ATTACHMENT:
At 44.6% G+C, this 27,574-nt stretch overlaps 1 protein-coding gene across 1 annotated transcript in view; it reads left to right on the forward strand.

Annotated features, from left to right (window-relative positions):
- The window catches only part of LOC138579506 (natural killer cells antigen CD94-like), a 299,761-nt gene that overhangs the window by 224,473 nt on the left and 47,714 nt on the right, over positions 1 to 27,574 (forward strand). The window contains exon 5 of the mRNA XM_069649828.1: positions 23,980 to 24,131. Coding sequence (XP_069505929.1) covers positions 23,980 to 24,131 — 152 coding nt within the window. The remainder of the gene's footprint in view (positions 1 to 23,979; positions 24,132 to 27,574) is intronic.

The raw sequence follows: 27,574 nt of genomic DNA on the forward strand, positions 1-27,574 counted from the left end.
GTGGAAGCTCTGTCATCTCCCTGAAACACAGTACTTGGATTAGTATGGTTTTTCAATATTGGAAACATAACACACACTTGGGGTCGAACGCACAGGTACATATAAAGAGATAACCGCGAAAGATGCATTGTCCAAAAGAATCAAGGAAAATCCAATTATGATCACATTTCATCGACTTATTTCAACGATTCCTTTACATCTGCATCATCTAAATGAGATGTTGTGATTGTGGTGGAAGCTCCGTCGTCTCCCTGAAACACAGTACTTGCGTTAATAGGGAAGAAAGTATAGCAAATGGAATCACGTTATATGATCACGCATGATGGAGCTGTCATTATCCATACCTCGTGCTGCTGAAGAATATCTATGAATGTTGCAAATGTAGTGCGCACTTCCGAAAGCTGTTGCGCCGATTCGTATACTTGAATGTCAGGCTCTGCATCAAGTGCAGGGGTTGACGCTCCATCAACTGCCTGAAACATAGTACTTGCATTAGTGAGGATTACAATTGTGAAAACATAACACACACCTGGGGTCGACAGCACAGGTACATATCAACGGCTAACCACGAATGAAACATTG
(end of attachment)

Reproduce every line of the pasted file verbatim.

At 44.6% G+C, this 27,574-nt stretch overlaps 1 protein-coding gene across 1 annotated transcript in view; it reads left to right on the forward strand.

Annotated features, from left to right (window-relative positions):
- The window catches only part of LOC138579506 (natural killer cells antigen CD94-like), a 299,761-nt gene that overhangs the window by 224,473 nt on the left and 47,714 nt on the right, over positions 1 to 27,574 (forward strand). The window contains exon 5 of the mRNA XM_069649828.1: positions 23,980 to 24,131. Coding sequence (XP_069505929.1) covers positions 23,980 to 24,131 — 152 coding nt within the window. The remainder of the gene's footprint in view (positions 1 to 23,979; positions 24,132 to 27,574) is intronic.

The raw sequence follows: 27,574 nt of genomic DNA on the forward strand, positions 1-27,574 counted from the left end.
GTGGAAGCTCTGTCATCTCCCTGAAACACAGTACTTGGATTAGTATGGTTTTTCAATATTGGAAACATAACACACACTTGGGGTCGAACGCACAGGTACATATAAAGAGATAACCGCGAAAGATGCATTGTCCAAAAGAATCAAGGAAAATCCAATTATGATCACATTTCATCGACTTATTTCAACGATTCCTTTACATCTGCATCATCTAAATGAGATGTTGTGATTGTGGTGGAAGCTCCGTCGTCTCCCTGAAACACAGTACTTGCGTTAATAGGGAAGAAAGTATAGCAAATGGAATCACGTTATATGATCACGCATGATGGAGCTGTCATTATCCATACCTCGTGCTGCTGAAGAATATCTATGAATGTTGCAAATGTAGTGCGCACTTCCGAAAGCTGTTGCGCCGATTCGTATACTTGAATGTCAGGCTCTGCATCAAGTGCAGGGGTTGACGCTCCATCAACTGCCTGAAACATAGTACTTGCATTAGTGAGGATTACAATTGTGAAAACATAACACACACCTGGGGTCGACAGCACAGGTACATATCAACGGCTAACCACGAATGAAACATTG